In its second copyright opinion this term, the U.S. Supreme Court held 5–4 that the “government edicts doctrine” prevents states from owning copyrights in annotated codes. See Georgia et al. v. Public.Resource.Org, Inc., No. 18-1150, 590 U.S. ___ (Apr. 27, 2020). Chief Justice Roberts authored the majority opinion, and Justice Thomas and Justice Ginsburg penned dissents.
The Official Code of Georgia Annotated (OCGA) contains every current Georgia statute (i.e., all of Georgia’s laws), along with non-binding annotations explaining each statute (e.g., summaries of judicial opinions applying the statutes or references to relevant secondary sources). The OCGA is created by Georgia’s Code Revision Commission, which is a part of the state’s legislative branch. By virtue of the Commission’s work, the state of Georgia claimed a copyright in the annotations within the OCGA—i.e., the parts of the OCGA other than the statutes themselves. Thus, when Public.Resource.Org (PRO) posted the OCGA online and distributed copies to others, Georgia sued PRO for copyright infringement.
The trouble with Georgia’s copyright claim, according to the Supreme Court, was that “no one can own the law.” Georgia, No. 18-1150, slip op. at 7. Under the government edicts doctrine, lawmakers cannot be considered “authors” for copyright purposes of any works they create in their capacity as lawmakers. Id. at 7–8. Thus, the Court explained, “copyright does not vest in works that are (1) created by judges and legislators (2) in the course of their judicial and legislative duties.” Id. at 9.
Applying the government edicts doctrine here, the Court noted first that the OCGA was created by legislators, as the Code Revision Commission is a state entity within the legislative branch comprising mostly legislators. Second, the Court reasoned that “the Commission creates the annotations in the ‘discharge’ of its legislative ‘duties.’” Id. at 10 (citing Banks, 128 U.S. at 253). Accordingly, the Supreme Court held that “the annotations in Georgia’s Official Code fall within the government edicts doctrine and are not copyrightable.” Georgia, No. 18-1150, slip op. at 11.
In so holding, the Court also addressed several of Georgia’s arguments, one being that the Copyright Act lists annotations as an example of a work eligible for copyright protection. The Court pointed out, however, that even annotations must still be a work of authorship to be protectable, and the government edicts doctrine precluded considering the Commission as an author. Id. at 11–12. Georgia also argued that the government edicts doctrine should not apply in this case because the annotations do not carry the force of law. But the Court explained that the rule focuses on the identity of the author, not the legal effect of the works that are created. Id. at 15–18. Accordingly, the Court affirmed the Eleventh Circuit’s ruling that the OCGA is not copyrightable. Id. at 18.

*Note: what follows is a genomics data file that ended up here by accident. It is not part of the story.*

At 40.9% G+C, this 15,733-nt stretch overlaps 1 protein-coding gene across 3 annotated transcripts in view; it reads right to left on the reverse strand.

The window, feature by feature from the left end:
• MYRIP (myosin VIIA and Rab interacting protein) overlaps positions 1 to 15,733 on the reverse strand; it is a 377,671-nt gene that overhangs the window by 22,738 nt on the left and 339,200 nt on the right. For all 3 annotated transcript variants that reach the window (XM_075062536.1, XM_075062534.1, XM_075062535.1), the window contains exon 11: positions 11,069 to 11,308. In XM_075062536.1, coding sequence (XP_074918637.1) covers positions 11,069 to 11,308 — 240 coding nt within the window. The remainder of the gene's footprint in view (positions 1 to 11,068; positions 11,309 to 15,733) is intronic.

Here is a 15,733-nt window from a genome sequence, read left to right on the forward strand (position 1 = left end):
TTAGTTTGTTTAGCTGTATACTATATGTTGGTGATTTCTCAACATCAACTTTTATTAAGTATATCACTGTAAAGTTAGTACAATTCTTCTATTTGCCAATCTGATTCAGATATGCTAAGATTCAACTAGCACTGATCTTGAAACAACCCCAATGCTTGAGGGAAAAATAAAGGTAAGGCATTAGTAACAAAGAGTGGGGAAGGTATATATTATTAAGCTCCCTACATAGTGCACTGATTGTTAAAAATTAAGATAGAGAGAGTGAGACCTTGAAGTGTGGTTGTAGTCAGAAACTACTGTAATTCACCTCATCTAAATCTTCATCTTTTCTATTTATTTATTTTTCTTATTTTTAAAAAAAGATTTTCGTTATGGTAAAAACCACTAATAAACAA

Interestingly, the two dissents revolved around the same general notion that the government edicts doctrine, while good law, should not apply to the annotations. Specifically, the thrust of Justice Thomas’s dissent was that under the doctrine, “statutes and regulations cannot be copyrighted, but accompanying notes lacking legal force can be.” Georgia, No. 18-1150 (Thomas, J., dissenting), at 4. And Justice Ginsburg argued that the OCGA annotations fall outside the purview of the doctrine because annotations written after a law is passed “do not rank as part of the Georgia Legislature’s lawmaking process.” Id. (Ginsburg, J., dissenting) at 2. Perhaps the most interesting concern moving forward, raised by Justice Thomas, is whether “States will stop producing annotated codes altogether.” Id. (Thomas, J., dissenting) at 17.
Regardless, the majority’s formalist construction of the term “author” in the Copyright Act is clear: a state cannot own a copyright in official code annotations if they were drafted by a legislative entity of that state. Of course, as the majority pointed out and even Justice Thomas agreed, “critics of [the Court’s] ruling can take their objections across the street, [where] Congress can correct any mistake it sees.” Georgia, No. 18-1150, slip op. at 13 (citation omitted); see also id. (Thomas, J., dissenting) at 17. Whether congressional action is likely, however, is probably dependent on whether such a need manifests in the coming years.